The Edible Map project was hosted in Peterborough, where I ran daily walks from the 16th – 23rd of September. It was the culmination of over a month of work that involved the mapping of Peterborough city centre. First using digital maps (Google, Bing, Open Street Map), then ground-triuthing, I find all available spaces in the city that could support food growing. From this I draw a new ‘Edible Map’ of the city, which populates it with food producing practices. This event was planned to coincide with the ‘Harvest Weekend’ event at Metal.
The event consisted of 16 walks 2 hour walks over eight days, attended by around 80 people (four to eight per walk). During the walks, I use the edible to engage with walkers about my vision for the city. However, the idea of the edible city soon empowers walkers who quickly take over the conversation, bringing their own ideas and reflecting on how they use the city. As the walks conclude, I record the conversations and excerpts from the walker conversations are transcribed below.
“It would great if it looked like there was more life in the city more opportunities for plants to grow when you see trees and plants it looks lovely and to have more of that and to be able to go up on that rooftop and look down and see more green I’d love it”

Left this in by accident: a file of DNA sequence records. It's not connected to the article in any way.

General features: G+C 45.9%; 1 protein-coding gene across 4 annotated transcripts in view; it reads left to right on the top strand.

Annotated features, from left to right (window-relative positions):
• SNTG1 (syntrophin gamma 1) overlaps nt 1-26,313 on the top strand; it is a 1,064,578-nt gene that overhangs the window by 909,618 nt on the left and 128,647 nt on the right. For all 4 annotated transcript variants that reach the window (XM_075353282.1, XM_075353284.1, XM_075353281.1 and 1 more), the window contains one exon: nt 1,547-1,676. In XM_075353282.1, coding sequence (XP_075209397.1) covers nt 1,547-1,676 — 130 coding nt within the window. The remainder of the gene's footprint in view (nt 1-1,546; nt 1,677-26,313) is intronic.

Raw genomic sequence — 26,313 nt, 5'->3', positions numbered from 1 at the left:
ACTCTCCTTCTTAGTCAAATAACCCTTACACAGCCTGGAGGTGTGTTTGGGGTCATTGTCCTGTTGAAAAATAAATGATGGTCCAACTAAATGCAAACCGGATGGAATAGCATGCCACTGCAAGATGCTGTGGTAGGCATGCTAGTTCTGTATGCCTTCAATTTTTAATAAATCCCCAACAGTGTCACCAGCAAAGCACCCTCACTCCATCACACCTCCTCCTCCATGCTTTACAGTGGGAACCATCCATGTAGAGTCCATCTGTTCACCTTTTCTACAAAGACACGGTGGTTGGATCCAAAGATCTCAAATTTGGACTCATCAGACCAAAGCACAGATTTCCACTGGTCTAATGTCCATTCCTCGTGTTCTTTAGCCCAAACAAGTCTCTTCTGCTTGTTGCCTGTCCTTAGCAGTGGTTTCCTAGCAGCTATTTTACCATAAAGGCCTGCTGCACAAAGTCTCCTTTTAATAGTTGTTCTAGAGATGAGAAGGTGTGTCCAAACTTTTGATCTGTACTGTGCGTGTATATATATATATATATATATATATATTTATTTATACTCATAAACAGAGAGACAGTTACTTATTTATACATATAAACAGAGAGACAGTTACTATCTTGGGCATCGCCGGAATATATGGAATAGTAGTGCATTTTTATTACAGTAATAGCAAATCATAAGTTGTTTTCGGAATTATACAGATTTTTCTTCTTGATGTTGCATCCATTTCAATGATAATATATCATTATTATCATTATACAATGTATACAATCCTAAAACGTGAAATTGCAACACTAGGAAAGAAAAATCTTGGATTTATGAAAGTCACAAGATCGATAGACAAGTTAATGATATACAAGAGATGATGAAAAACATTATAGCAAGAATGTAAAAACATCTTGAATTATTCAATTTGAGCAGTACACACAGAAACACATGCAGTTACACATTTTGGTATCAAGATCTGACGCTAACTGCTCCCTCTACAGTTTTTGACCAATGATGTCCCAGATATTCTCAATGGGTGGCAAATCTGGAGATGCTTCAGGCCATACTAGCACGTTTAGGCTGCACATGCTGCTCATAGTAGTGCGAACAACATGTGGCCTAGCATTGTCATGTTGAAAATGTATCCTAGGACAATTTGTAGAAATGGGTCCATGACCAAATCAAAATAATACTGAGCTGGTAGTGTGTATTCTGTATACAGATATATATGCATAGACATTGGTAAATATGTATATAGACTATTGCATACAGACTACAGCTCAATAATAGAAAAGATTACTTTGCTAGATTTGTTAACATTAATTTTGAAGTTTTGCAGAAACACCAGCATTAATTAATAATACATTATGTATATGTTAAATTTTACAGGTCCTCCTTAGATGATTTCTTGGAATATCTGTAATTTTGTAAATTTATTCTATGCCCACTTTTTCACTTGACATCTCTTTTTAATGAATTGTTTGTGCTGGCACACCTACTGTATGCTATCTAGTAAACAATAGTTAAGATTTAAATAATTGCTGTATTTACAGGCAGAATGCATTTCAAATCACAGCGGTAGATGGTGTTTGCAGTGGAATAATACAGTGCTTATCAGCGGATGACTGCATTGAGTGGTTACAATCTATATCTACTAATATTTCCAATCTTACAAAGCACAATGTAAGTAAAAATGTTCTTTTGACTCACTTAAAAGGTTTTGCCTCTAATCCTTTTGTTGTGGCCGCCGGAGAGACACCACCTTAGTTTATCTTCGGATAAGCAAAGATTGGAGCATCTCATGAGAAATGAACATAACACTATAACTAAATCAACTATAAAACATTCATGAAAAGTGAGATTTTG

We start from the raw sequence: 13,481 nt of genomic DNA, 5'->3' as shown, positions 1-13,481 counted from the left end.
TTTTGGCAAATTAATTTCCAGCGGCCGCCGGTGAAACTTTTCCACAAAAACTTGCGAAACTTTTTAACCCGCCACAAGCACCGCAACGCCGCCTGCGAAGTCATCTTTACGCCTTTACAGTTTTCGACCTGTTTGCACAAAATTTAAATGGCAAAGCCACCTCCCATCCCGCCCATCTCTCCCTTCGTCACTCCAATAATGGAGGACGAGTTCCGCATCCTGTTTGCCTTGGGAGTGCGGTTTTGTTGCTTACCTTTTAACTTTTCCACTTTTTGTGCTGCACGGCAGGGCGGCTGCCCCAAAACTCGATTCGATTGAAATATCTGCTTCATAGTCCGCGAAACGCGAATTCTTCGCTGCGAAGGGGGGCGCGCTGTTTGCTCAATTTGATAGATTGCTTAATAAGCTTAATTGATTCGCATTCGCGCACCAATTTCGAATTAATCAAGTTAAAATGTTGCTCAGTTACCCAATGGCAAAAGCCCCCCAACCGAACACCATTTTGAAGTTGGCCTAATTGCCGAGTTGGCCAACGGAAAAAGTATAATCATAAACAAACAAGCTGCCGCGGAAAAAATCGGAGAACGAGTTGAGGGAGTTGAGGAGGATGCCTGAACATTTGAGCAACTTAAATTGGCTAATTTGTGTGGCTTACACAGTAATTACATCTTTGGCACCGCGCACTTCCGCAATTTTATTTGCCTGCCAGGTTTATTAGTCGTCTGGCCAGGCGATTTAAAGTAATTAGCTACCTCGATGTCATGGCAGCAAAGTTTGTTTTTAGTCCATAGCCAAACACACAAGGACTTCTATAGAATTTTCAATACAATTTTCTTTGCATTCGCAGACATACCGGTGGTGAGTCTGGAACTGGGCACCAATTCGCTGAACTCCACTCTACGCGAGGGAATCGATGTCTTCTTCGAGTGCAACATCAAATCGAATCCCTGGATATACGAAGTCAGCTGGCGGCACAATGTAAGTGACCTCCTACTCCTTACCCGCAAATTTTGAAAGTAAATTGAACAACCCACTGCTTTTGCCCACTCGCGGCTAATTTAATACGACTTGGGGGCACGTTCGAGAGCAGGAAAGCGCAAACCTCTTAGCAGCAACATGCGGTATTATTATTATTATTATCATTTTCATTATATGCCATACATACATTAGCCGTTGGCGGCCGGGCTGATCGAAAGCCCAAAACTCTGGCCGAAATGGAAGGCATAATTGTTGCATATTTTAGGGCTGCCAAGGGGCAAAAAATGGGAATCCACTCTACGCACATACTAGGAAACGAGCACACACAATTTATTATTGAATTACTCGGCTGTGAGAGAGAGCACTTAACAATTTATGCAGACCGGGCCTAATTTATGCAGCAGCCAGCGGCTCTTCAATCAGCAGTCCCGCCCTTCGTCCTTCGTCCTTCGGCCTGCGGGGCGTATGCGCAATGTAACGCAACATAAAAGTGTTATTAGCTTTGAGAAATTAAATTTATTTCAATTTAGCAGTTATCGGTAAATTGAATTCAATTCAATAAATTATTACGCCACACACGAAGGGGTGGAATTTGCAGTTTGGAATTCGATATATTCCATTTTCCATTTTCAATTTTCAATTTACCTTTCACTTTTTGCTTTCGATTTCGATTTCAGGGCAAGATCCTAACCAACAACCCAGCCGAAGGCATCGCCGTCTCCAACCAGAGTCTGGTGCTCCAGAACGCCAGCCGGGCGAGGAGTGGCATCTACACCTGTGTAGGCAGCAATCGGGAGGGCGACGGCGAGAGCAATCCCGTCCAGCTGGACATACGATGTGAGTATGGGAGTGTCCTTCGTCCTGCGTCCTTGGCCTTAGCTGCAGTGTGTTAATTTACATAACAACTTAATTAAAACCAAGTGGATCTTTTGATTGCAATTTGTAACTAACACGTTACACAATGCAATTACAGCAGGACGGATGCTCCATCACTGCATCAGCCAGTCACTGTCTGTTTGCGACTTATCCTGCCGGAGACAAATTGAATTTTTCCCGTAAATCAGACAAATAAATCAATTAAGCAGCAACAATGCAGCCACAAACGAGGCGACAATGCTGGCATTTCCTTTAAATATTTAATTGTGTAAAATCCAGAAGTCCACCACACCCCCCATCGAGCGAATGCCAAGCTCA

“Yeah it’s interesting it seems more possible now I’ll have another walk round looking at it from a different point of view, definitely”
“its easier to buy a mobile phone in the centre of Peterborough than it is fresh produce and actually I think there are a lot of other towns and cities like that around”
“We’re prepared to eat things differently yes but we need expert advice on trying new things and what things work and what things are appropriate”
“I think also once you’ve converted a top multi-storey car park … once its kind of in the city centre and there’s potatoes and beans growing … then that’s the visual point of seeing it, you don’t have to persuade or explain or justify”
The press release for the event:
“Can you imagine a city centre of rooftops gardens, vegetable growing, and beekeeping? A space where food growing is an everyday occurance?
Mikey Tomkins has drawn a new ‘Edible Map’ of Peterborough that highlights the many hidden potential spaces for growing food. During September he will be leading public walks exploring how Peterborough city centre could be transformed to encourage and support local ‘urban agriculture’.”